Bill would have passed if you had listened to Sabah, Sarawak, says Nancy

Batang Sadong MP Nancy Shukri.

KUCHING: Batang Sadong MP Nancy Shukri said the Federal Constitution (Amendment) Bill 2019 would have passed in Parliament if the government had allotted more time for the leaders of Sabah and Sarawak to discuss this matter.

She said leaders in both states had been asking de facto law minister Liew Vui Keong to defer the proposed amendment as they wanted it to be a comprehensive one.

“We wanted it to be referred to a parliamentary select committee because this will give the stakeholders from Sabah, Sarawak and Malaya an opportunity to sit down and deliberate on the bill itself,” she told FMT.

She said Liew should have taken their call for more time into account because amending the Federal Constitution requires a two-thirds majority.

“We really wanted the bill to go through but it must incorporate our proposed amendment, to be in accordance with the Malaysia Agreement 1963 (MA63).

“But they (federal government) only had their own personal interests in mind.

“We did not say that we do not want to support the bill,” she told FMT.

The bill was defeated in the lower house last night after the government secured only 138 votes, 10 short of the two-thirds majority required to pass the bill.

Fifty-nine out of the total 221 MPs abstained from voting for the bill.

Nancy said the amendment to Article 1(2) of the Constitution must come together with the amendment to Article 160(2) on the definition of the “federation”.

“Restoring only the state’s position does not mean anything. It’s like promoting a person to a higher position with limited power,” she said.

Nancy then accused Liew of hastily making the amendments without following proper procedures.

“He (Liew) thought that he could buy our support over lunch and dinner. This is a serious business. We are talking about an amendment to the Federal Constitution.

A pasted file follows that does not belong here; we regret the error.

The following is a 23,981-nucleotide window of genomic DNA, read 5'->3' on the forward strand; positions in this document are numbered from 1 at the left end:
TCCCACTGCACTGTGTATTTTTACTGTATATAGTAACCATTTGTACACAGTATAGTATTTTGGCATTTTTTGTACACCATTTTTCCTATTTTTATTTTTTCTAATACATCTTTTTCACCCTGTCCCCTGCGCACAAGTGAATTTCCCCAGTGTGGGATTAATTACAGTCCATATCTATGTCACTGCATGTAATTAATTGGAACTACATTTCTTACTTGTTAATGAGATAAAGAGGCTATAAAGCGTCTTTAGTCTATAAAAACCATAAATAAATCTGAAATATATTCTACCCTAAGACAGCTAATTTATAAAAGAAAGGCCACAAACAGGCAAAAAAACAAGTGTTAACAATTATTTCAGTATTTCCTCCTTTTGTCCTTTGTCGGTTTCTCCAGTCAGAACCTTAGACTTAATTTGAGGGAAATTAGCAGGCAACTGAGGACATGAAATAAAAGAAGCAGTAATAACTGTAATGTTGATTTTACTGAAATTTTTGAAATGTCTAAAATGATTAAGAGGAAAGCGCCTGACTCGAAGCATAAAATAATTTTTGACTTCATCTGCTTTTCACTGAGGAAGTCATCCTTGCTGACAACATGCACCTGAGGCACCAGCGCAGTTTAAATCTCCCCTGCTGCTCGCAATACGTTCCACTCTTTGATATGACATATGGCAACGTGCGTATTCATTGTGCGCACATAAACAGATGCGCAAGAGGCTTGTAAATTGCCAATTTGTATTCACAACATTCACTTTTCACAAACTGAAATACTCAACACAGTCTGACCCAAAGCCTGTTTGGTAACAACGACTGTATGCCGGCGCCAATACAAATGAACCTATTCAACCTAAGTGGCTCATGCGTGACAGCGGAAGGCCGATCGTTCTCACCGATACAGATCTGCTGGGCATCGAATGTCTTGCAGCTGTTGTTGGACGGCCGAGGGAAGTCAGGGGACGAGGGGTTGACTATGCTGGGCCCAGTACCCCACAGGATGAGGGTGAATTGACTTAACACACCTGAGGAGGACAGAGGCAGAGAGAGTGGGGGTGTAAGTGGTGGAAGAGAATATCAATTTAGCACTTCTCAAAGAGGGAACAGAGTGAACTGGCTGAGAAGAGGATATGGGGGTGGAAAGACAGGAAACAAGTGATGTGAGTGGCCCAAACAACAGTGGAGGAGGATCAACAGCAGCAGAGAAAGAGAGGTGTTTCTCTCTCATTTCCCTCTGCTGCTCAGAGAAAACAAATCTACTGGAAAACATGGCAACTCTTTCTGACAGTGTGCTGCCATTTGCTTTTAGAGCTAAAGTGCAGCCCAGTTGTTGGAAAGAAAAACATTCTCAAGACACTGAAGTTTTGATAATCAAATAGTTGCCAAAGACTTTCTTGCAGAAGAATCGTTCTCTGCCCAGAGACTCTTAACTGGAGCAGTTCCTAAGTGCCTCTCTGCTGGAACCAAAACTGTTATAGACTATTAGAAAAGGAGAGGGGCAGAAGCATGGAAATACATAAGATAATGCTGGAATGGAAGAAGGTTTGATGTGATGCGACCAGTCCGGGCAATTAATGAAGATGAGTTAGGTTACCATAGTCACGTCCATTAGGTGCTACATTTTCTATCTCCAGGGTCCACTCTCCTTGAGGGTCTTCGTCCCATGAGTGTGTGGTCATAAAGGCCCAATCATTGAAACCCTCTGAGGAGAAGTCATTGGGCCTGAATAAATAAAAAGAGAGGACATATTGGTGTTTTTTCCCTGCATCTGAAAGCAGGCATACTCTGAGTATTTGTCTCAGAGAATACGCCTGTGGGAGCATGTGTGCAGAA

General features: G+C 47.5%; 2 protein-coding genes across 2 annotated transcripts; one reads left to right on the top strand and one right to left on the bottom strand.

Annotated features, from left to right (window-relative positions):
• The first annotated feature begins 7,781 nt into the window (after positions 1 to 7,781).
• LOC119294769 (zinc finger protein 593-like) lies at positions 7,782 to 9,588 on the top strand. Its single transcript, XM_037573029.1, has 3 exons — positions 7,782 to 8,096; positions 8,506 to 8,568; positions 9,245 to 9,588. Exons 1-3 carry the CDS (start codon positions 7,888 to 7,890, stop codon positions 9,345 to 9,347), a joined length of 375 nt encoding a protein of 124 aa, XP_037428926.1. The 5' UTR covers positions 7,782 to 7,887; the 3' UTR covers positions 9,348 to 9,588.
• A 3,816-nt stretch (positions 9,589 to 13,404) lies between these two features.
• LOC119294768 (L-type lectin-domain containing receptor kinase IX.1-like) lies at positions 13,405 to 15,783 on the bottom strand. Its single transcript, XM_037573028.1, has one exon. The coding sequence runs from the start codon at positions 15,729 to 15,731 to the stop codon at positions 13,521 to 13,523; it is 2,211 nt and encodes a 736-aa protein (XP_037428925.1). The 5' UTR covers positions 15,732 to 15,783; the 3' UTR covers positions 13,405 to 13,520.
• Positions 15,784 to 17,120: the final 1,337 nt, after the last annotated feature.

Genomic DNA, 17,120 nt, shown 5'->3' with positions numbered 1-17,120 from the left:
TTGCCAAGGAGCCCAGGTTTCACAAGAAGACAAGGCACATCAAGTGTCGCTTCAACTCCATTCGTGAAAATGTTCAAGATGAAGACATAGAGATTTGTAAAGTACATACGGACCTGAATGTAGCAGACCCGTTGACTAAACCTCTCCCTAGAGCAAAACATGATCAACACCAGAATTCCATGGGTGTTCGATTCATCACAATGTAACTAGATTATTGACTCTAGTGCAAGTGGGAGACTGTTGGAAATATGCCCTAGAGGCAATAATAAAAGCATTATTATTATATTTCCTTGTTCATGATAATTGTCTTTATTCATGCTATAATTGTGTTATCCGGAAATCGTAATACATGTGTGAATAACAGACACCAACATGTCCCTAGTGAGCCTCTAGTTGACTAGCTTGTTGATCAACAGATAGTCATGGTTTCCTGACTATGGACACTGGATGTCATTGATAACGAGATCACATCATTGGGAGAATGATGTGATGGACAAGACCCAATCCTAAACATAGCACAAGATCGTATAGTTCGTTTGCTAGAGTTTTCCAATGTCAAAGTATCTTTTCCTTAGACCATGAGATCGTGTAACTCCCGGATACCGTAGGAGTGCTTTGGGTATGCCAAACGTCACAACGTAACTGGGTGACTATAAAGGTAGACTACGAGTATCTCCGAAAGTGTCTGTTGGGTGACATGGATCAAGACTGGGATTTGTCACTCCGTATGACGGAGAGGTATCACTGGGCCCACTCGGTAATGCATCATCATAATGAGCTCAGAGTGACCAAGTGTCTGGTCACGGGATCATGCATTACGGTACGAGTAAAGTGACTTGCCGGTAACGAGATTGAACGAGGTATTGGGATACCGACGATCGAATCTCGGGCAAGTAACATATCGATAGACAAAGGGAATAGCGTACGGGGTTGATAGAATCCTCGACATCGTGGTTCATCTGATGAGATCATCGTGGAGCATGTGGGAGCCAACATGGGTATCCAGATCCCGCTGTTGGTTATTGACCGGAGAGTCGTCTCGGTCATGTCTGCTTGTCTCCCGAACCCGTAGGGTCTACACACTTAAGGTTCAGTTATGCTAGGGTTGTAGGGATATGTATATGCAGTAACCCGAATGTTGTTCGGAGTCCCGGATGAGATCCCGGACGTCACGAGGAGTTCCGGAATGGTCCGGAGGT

“If he has anything serious to discuss with us, then do it at Parliament. We never got the opportunity because he only wanted to convey what he wanted to do and that’s not the right approach.”

However, she said, with or without the amendment, Sabah and Sarawak could still claim their rights under the Federal Constitution.

Sarawak, she said, is more interested in claiming its rights and earning more for the development of the people and state.

“If Sabah is not interested, we are interested to do it. We don’t play politics and I’m proud that we stood strong fighting for the interests of Sarawakians.”

SUPP president Dr Sim Kui Hian.

SUPP president Dr Sim Kui Hian agreed with Nancy and said the defeated bill was a result of turning a deaf ear to Sarawak’s demand to also amend the definition of “federation” in Article 160.

In a statement, Sim said Gabungan Parti Sarawak (GPS) does not oppose the amendment bill but merely wanted all issues pertaining to Sabah and Sarawak rights to be ironed out, including having a third of parliamentary representatives and one-third share of national resources and revenue.

He claimed Stampin MP Chong Chieng Jen was a huge letdown to Sarawakians when he agreed to the “cosmetic” changes in the bill, ignoring the failure of the government to mention the MA63 in the amendment bill.

Mulu Assemblyman Gerawat Gala.

Mulu assemblyman Gerawat Gala echoed the same sentiments and said the constitutional amendment bill should be re-tabled as soon as possible.

“The amendment is merely ‘cosmetic’. There are more important things to be sorted out.”

He said the government should renegotiate with Sabah and Sarawak stakeholders and amend other fundamental laws, especially Article 160(2) of the Federal Constitution.